Our patriotic duty is also to ensure adherence to our enlightened laws and policies. Despite the Prevention of Child Marriage Act (PCMA), for example, more than one in four girls marry in childhood, and many without a say in when or whom they will marry. Both early marriage and the early childbearing that ensues are violations of girls’ rights, denying them the very opportunities–education, work, health–that will enable them to space their pregnancies.
Rather than the explosion narrative, India needs to rededicate itself to the promotion of respect people’s right to choose to meet their childbearing goals
Our patriotic duty is also to ensure that all children attain at least a secondary school education. Yet the NFHS-4 reports that of those aged 20-24, just 60 percent of males and 52 percent of females had completed Class 10, and ASER reports have repeatedly shown mediocre learning outcomes. We have steadfastly denied boys and girls the right to grow into adulthood fully informed about pregnancy and how to prevent unintended pregnancy.
The provision of comprehensive sexuality education remains taboo in many settings–the Population Council’s UDAYA study (Bihar and Uttar Pradesh), for example, notes that just 19 percent of girls and 8 percent of boys had ever received sex education. As a result, many enter adulthood and marriage unaware of even the basics of how pregnancy happens–many do not know that pregnancy can occur the first time a girl has sexual relations, or that a missed period may be a sign of pregnancy. Neither teachers nor health care providers are comfortable about providing this information to the young.
Rather than the explosion narrative, India needs to rededicate itself to the promotion of rights. The health system must be reoriented and providers re-trained and sensitised into offering quality services that respect people’s right to choose, and enable them to meet their childbearing goals.
The education system must be reoriented to take responsibility to ensure that the young graduate from school is equipped with information and skills necessary to prevent unwanted pregnancy and ensure good reproductive health. Finally, contextual barriers must be overcome.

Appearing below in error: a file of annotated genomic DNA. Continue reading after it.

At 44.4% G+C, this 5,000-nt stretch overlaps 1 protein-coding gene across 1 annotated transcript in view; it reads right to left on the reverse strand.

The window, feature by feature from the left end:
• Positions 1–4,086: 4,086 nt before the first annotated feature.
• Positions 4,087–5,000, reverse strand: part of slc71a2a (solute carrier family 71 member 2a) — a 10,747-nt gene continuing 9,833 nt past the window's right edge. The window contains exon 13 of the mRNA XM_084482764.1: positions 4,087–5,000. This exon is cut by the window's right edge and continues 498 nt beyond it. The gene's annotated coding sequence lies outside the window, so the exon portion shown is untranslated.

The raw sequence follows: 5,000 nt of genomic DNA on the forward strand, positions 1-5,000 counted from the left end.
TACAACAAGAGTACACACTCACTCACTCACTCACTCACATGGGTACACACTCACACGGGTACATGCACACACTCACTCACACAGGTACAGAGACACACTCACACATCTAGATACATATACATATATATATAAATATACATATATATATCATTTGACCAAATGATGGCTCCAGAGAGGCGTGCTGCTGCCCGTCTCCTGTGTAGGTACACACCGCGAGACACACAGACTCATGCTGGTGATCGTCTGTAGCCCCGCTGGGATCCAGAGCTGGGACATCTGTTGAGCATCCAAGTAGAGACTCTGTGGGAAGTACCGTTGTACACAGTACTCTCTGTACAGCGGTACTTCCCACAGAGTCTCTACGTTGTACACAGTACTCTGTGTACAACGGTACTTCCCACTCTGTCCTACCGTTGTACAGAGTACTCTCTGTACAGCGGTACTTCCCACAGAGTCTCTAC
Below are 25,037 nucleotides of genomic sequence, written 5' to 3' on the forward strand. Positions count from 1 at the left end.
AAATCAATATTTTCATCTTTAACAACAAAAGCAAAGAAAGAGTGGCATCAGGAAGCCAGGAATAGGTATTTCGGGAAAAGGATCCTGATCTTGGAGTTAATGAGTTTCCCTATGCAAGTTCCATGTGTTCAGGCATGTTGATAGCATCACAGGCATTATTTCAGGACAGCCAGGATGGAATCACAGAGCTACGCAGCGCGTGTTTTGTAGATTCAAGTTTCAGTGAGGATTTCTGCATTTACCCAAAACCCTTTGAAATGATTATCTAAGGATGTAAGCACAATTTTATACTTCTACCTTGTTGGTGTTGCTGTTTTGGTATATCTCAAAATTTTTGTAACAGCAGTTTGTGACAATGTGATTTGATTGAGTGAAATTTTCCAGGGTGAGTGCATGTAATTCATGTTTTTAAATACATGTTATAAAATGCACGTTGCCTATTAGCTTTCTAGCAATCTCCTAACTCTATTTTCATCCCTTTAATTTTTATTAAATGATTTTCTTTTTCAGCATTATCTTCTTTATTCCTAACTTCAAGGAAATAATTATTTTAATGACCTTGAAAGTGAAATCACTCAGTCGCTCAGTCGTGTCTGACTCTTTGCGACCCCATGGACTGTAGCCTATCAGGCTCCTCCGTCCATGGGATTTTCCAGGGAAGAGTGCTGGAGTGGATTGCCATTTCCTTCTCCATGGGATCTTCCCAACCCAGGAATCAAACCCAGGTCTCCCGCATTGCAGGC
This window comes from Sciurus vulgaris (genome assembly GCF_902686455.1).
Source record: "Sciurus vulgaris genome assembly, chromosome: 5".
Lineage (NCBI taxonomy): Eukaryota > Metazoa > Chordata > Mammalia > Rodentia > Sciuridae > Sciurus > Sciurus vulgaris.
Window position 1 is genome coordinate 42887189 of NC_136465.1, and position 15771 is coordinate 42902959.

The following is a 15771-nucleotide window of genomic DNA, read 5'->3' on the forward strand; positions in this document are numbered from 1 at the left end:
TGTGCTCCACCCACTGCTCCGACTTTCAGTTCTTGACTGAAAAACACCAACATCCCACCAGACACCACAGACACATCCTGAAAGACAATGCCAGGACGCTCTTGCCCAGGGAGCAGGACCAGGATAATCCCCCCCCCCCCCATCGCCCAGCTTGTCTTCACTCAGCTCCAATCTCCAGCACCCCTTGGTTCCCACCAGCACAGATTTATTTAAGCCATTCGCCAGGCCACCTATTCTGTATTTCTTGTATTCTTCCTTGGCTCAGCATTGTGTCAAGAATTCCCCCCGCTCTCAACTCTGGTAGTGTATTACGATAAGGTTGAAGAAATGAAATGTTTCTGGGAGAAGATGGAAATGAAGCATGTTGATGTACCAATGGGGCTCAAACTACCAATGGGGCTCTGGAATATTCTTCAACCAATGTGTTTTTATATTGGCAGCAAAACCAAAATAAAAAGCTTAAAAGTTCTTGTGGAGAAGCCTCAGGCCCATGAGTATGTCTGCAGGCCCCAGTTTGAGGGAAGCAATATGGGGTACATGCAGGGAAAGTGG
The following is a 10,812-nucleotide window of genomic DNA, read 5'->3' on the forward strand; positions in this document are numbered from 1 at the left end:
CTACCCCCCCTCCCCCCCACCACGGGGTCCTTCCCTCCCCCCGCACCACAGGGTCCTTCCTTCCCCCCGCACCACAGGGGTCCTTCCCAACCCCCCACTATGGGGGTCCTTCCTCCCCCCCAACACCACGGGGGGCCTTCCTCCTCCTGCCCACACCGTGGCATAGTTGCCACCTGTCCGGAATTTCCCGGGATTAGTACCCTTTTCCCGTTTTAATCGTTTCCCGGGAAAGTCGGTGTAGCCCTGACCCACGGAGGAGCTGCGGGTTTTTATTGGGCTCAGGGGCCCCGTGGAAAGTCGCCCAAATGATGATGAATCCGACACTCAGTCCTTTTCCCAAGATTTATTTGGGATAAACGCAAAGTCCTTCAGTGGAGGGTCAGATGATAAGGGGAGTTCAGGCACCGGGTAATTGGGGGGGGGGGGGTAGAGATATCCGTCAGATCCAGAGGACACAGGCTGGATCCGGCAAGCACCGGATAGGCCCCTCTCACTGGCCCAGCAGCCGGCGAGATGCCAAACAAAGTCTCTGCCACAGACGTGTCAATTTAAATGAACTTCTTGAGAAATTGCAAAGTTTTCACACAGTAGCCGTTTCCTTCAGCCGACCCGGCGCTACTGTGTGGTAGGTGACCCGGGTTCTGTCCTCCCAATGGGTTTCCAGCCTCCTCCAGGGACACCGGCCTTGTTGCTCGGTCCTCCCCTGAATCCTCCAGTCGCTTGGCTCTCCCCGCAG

Women and girls must be empowered to make decisions about their own life, including when and how many children to have. Persisting patriarchal community attitudes about male entitlement that deny women and girls the opportunity to access quality education, livelihood opportunities, protection from violence, and a say in their own life must be overcome.
Promoting reproductive rights will ensure that couples have the number of children they want, and make informed choices about meeting their reproductive goals. At the same time, it will meet India’s population stabilisation goals. All without resorting to the language of explosion and the threat of coercion that this term implies.

Comments

SS Corporation said…
This is an informative post and it is very useful and knowledgeable. therefore, I would like to thank you for the efforts you have made in writing this article.
Thanks for making blogs which are useful to couples of Hindus and sheikh religion. Hindu Sikh wedding

TRENDING

Buddhist shrines massively destroyed by Brahmanical rulers in "pre-Islamic" era: Historian DN Jha's survey

By Our Representative
Prominent historian DN Jha, an expert in India's ancient and medieval past, in his new book, "Against the Grain: Notes on Identity, Intolerance and History", in a sharp critique of "Hindutva ideologues", who look at the ancient period of Indian history as "a golden age marked by social harmony, devoid of any religious violence", has said, "Demolition and desecration of rival religious establishments, and the appropriation of their idols, was not uncommon in India before the advent of Islam".